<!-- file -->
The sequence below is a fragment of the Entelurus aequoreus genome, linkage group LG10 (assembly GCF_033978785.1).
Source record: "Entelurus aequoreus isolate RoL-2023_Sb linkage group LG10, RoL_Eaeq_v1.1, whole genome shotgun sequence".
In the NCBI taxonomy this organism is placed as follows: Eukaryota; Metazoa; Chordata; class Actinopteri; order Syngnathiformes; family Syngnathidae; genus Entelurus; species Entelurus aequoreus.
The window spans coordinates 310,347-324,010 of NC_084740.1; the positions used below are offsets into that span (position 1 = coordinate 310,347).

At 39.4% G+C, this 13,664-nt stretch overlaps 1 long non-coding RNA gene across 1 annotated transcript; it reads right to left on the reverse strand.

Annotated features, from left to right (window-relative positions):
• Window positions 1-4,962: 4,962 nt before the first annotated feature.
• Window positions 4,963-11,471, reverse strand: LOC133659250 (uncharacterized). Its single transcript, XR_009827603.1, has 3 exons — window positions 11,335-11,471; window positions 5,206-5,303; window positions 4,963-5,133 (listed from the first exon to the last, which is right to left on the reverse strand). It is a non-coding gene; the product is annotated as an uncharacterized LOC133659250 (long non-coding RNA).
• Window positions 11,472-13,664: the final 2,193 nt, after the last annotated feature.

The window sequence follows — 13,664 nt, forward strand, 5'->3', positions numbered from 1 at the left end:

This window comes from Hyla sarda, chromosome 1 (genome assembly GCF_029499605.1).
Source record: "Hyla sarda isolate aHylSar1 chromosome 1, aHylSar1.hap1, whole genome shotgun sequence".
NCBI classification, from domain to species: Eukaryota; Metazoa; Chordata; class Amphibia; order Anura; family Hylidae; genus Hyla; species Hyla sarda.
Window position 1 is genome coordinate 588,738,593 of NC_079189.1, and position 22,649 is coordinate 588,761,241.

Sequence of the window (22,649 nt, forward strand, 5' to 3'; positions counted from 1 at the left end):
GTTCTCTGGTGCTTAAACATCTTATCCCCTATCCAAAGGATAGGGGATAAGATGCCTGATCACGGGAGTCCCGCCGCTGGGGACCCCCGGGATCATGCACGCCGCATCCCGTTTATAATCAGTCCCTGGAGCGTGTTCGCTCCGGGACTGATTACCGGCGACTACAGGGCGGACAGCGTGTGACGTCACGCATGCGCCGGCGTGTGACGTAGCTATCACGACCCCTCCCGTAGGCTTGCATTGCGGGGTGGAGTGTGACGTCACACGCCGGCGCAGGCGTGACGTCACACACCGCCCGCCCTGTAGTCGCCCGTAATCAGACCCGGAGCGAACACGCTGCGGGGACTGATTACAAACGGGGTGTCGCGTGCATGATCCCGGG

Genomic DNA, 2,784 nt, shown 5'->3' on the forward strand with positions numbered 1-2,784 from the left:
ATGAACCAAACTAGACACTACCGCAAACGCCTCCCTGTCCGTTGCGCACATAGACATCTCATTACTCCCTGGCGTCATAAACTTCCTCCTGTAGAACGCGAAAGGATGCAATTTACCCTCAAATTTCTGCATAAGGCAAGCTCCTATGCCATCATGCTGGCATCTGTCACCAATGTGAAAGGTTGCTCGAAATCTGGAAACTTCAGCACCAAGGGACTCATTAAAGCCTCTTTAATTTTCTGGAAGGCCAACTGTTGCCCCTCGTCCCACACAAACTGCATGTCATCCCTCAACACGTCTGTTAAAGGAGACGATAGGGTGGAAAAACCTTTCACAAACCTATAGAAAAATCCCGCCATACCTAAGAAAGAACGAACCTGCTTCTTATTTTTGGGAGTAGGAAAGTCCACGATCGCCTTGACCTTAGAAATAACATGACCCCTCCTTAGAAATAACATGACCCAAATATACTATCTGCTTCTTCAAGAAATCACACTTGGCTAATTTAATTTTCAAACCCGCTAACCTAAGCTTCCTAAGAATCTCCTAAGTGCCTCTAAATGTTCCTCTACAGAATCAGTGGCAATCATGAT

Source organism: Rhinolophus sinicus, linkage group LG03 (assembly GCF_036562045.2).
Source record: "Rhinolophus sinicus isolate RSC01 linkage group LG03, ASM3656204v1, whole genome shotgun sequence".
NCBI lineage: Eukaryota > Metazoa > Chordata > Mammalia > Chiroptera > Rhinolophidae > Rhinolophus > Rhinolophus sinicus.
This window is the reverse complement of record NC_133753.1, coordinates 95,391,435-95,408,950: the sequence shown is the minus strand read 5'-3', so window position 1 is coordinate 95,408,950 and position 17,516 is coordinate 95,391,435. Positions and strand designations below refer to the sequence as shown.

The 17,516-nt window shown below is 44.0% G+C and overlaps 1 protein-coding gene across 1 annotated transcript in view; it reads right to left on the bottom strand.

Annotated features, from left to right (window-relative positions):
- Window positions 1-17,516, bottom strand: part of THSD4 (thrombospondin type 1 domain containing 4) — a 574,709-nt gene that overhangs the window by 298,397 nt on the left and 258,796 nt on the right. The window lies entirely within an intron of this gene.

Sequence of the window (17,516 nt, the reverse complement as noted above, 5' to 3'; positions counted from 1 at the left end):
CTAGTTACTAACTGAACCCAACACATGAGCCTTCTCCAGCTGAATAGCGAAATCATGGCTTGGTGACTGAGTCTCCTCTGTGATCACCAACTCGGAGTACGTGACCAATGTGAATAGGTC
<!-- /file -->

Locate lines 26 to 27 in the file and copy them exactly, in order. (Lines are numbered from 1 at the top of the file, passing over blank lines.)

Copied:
Sequence of the window (17,516 nt, the reverse complement as noted above, 5' to 3'; positions counted from 1 at the left end):
CTAGTTACTAACTGAACCCAACACATGAGCCTTCTCCAGCTGAATAGCGAAATCATGGCTTGGTGACTGAGTCTCCTCTGTGATCACCAACTCGGAGTACGTGACCAATGTGAATAGGTC